Cycling Mobility magazine
A new Global Journal Championing Cycling Mobility was launched yesterday: cyclingmobility. One of its articles was written by me: Where Less Is More, analysing highway design from a cyclist's point of view. I haven't read the final article as cyclingmobility is subscription only, aimed at governments, cities and councils, transport companies, consultants and industry. I am not permitted to reproduce it here either, as I sold the rights (for a modest fee) to the publisher. Fair enough. Its good to be part of "understanding the global picture of today's trends and tomorrow's innovation in cycling infrastructure and policies ... helping to shape the future of our cities and their sustainable transport infrastructure."
In summary, my article begins with a reference to the Buchanan Report 'Traffic in Towns' published in 1963 and which has helped to shape our transport system by segregating motor vehicles into the hierarchy of roads and street clutter that environmentalists (and cyclists) are now beginning to question. I quote the MP Eric Pickles, the UK's Secretary of State for Communities and Local Government, who's worried that English towns have lost their character: "We are being overrun by scruffy signs, bossy bollards, patchwork paving and railed off roads wasting taxpayers' money that could be better spent on fixing potholes or keeping council tax down. We need to cut the clutter."
On the subject of cycle lanes I noted that it was the CTC in 1934 who raised objections to a Government initiative for cyclists to have their own segregated infrastructure. Imagine that! Had the CTC supported the idea perhaps the UK would now be enjoying cycling facilities more like the Dutch model advocated by many of today's cycling campaigners (clearly unaffordable now).
I go on to discusss ways of making roundabouts safer for cyclists by adopting the 'continental' design with different geometry and single-lane entry, but I question whether the separation of bicycles from motor vehicles is a viable aim in a country that is not flat, as the Netherlands is. In 1934, when cycling was a more common means of personal transport, the idea might have taken hold, at least in parts of the UK, but not today when the motor car is so well established and the costs of conversion are prohibitive and too risky for politicians.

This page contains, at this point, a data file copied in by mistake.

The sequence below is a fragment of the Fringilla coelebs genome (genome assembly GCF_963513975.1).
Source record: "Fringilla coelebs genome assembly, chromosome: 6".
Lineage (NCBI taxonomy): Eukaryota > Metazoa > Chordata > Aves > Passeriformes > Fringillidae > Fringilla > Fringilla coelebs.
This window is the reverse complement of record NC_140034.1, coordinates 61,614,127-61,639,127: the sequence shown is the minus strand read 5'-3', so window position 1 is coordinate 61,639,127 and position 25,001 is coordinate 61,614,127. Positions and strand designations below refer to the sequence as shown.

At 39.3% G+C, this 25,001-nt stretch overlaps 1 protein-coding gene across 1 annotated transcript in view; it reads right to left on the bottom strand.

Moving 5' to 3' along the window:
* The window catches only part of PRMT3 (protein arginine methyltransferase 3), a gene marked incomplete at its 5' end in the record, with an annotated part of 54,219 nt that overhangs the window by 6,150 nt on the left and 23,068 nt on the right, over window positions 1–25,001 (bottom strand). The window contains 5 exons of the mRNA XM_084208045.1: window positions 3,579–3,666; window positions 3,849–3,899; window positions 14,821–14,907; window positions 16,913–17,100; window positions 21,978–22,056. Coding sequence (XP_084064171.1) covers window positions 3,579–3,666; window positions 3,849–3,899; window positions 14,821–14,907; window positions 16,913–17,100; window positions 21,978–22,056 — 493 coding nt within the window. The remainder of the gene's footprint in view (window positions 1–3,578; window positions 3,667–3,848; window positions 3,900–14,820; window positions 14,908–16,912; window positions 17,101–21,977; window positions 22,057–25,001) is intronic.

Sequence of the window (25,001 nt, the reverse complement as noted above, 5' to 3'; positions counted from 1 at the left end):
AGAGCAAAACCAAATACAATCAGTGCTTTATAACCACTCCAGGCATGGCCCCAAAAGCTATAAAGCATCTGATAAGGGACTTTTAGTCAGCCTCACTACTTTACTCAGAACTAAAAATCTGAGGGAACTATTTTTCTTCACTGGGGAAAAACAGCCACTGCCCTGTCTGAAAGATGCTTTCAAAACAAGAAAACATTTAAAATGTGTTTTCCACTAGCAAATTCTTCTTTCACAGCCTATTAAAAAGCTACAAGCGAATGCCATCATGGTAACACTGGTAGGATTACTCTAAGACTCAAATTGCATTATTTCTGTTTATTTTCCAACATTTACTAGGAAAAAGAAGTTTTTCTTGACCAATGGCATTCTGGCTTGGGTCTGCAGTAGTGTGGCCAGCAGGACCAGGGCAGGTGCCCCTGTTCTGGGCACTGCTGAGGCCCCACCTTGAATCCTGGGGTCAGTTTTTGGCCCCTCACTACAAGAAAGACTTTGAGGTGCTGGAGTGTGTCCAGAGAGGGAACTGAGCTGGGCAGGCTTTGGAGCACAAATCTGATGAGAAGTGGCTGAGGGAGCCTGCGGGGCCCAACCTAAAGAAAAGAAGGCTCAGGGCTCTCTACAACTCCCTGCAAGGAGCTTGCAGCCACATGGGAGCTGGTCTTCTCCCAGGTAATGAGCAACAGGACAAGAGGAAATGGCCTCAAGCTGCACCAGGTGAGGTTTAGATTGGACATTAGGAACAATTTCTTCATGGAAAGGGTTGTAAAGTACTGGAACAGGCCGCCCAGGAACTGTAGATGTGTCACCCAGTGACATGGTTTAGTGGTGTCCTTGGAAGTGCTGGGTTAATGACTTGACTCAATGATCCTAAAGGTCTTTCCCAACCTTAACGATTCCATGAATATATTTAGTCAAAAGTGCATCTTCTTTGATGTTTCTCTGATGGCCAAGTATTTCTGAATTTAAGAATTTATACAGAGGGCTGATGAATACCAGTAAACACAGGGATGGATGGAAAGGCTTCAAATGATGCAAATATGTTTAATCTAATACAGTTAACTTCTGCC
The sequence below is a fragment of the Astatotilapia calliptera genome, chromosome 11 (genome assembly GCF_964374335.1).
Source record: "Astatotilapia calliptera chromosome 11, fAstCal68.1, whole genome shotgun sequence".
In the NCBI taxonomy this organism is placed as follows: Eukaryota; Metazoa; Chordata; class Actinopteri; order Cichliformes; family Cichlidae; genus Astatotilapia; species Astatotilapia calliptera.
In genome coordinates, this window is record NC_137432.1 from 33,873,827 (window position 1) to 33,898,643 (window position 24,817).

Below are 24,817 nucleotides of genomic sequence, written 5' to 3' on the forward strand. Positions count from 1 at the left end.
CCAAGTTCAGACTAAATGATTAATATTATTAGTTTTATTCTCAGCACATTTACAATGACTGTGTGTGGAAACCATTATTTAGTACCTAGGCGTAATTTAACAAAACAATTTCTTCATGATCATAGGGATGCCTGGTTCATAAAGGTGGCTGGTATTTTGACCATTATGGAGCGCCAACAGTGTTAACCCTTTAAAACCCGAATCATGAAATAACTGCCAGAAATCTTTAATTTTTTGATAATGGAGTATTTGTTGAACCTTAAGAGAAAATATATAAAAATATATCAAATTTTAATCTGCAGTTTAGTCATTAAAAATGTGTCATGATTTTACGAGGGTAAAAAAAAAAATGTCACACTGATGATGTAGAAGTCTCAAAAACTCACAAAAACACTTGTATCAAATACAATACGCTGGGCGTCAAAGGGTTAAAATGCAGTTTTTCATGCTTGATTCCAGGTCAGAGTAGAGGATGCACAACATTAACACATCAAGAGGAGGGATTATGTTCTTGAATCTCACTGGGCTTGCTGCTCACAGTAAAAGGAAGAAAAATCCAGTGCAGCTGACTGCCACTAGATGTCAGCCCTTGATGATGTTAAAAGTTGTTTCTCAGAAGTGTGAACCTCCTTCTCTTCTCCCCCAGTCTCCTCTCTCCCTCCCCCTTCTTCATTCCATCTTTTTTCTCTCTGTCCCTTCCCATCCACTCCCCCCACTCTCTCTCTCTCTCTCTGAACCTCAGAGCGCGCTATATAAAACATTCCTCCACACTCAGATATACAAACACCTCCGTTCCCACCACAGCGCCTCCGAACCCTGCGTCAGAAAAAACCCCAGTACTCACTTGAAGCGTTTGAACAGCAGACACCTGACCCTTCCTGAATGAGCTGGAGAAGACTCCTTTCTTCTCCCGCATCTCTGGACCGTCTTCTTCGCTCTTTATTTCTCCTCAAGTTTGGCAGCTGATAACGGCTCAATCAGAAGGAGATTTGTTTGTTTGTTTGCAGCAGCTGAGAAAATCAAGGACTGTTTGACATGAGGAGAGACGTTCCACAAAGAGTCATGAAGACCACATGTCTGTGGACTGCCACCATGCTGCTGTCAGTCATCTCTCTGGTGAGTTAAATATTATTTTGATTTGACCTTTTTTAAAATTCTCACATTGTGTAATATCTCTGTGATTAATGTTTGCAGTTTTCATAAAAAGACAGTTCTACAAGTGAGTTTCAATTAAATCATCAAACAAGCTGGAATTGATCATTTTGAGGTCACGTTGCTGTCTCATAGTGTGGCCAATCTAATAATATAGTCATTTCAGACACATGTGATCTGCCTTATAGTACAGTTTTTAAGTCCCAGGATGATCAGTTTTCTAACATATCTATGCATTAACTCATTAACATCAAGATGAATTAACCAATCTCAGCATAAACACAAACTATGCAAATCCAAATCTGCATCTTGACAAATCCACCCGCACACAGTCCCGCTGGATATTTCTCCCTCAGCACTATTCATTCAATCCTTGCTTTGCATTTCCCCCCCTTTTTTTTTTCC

The 'less is more' theme of the article comes out in a discussion of Shared Space, a concept championed by Hans Monderman, a traffic planner who worked in the Netherlands, and more recently Ben Hamilton-Baillie, an architect of public spaces. Incidentally, this is why I was invited to write the article: I am both an architect by profession and a cyclist by inclination (I no longer practice the former).
I contacted Ben Hamilton-Baillie, who gave me a description of Shared Space:
- A street or space in which movement of all kinds is determined by negotiation and social protocols, rather than by state regulations or control
- A street accessible to both pedestrians and vehicles, designed to enable pedestrians and cyclists to move more freely by removing design features that encourage motorists to assume priority
He also authorised me to use the following images of a Shared Space scheme he designed for Hereford:
Less is more, incidentally, is a phrase popularized some 50 years ago by the pioneering architect Mies van der Rohe. It represents the principle of extreme simplicity, enlisting all the elements of a design to serve multiple visual and functional purposes.
Shared Space is a concept mostly for urban areas and is not a panacea for the environment at large. But it seems a step in the right direction and might help inspire a new age in which the bicycle is a vital part of the transport mix. In the 'Big Society' these initiatives will presumably have to emerge at the local level. One lives in hope!